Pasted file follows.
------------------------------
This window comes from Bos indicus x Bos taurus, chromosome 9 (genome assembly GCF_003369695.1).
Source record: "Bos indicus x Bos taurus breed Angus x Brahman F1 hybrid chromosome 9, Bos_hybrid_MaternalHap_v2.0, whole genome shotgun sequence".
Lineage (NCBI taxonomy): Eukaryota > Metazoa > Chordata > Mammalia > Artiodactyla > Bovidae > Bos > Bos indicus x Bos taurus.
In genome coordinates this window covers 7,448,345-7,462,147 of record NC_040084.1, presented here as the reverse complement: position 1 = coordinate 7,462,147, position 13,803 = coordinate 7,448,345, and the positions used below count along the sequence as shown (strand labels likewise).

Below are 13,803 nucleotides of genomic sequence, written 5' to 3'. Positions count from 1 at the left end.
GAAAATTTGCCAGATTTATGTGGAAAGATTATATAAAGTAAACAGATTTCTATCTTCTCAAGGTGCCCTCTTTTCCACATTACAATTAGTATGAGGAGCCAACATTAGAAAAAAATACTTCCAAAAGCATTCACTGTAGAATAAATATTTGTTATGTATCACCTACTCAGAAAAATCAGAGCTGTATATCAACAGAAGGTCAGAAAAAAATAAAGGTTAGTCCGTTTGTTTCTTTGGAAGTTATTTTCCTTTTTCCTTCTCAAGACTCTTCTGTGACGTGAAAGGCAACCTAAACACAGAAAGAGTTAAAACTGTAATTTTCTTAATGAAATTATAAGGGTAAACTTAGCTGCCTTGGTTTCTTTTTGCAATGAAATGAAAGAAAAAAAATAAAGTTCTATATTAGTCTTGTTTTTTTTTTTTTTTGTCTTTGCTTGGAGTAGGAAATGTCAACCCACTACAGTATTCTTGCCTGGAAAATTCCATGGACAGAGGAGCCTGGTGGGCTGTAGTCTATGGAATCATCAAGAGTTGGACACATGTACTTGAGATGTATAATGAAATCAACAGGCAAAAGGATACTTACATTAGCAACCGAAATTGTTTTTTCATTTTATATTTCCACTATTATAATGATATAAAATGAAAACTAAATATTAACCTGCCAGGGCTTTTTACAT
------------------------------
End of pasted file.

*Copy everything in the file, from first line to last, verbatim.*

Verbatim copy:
This window comes from Bos indicus x Bos taurus, chromosome 9 (genome assembly GCF_003369695.1).
Source record: "Bos indicus x Bos taurus breed Angus x Brahman F1 hybrid chromosome 9, Bos_hybrid_MaternalHap_v2.0, whole genome shotgun sequence".
Lineage (NCBI taxonomy): Eukaryota > Metazoa > Chordata > Mammalia > Artiodactyla > Bovidae > Bos > Bos indicus x Bos taurus.
In genome coordinates this window covers 7,448,345-7,462,147 of record NC_040084.1, presented here as the reverse complement: position 1 = coordinate 7,462,147, position 13,803 = coordinate 7,448,345, and the positions used below count along the sequence as shown (strand labels likewise).

Below are 13,803 nucleotides of genomic sequence, written 5' to 3'. Positions count from 1 at the left end.
GAAAATTTGCCAGATTTATGTGGAAAGATTATATAAAGTAAACAGATTTCTATCTTCTCAAGGTGCCCTCTTTTCCACATTACAATTAGTATGAGGAGCCAACATTAGAAAAAAATACTTCCAAAAGCATTCACTGTAGAATAAATATTTGTTATGTATCACCTACTCAGAAAAATCAGAGCTGTATATCAACAGAAGGTCAGAAAAAAATAAAGGTTAGTCCGTTTGTTTCTTTGGAAGTTATTTTCCTTTTTCCTTCTCAAGACTCTTCTGTGACGTGAAAGGCAACCTAAACACAGAAAGAGTTAAAACTGTAATTTTCTTAATGAAATTATAAGGGTAAACTTAGCTGCCTTGGTTTCTTTTTGCAATGAAATGAAAGAAAAAAAATAAAGTTCTATATTAGTCTTGTTTTTTTTTTTTTTTGTCTTTGCTTGGAGTAGGAAATGTCAACCCACTACAGTATTCTTGCCTGGAAAATTCCATGGACAGAGGAGCCTGGTGGGCTGTAGTCTATGGAATCATCAAGAGTTGGACACATGTACTTGAGATGTATAATGAAATCAACAGGCAAAAGGATACTTACATTAGCAACCGAAATTGTTTTTTCATTTTATATTTCCACTATTATAATGATATAAAATGAAAACTAAATATTAACCTGCCAGGGCTTTTTACAT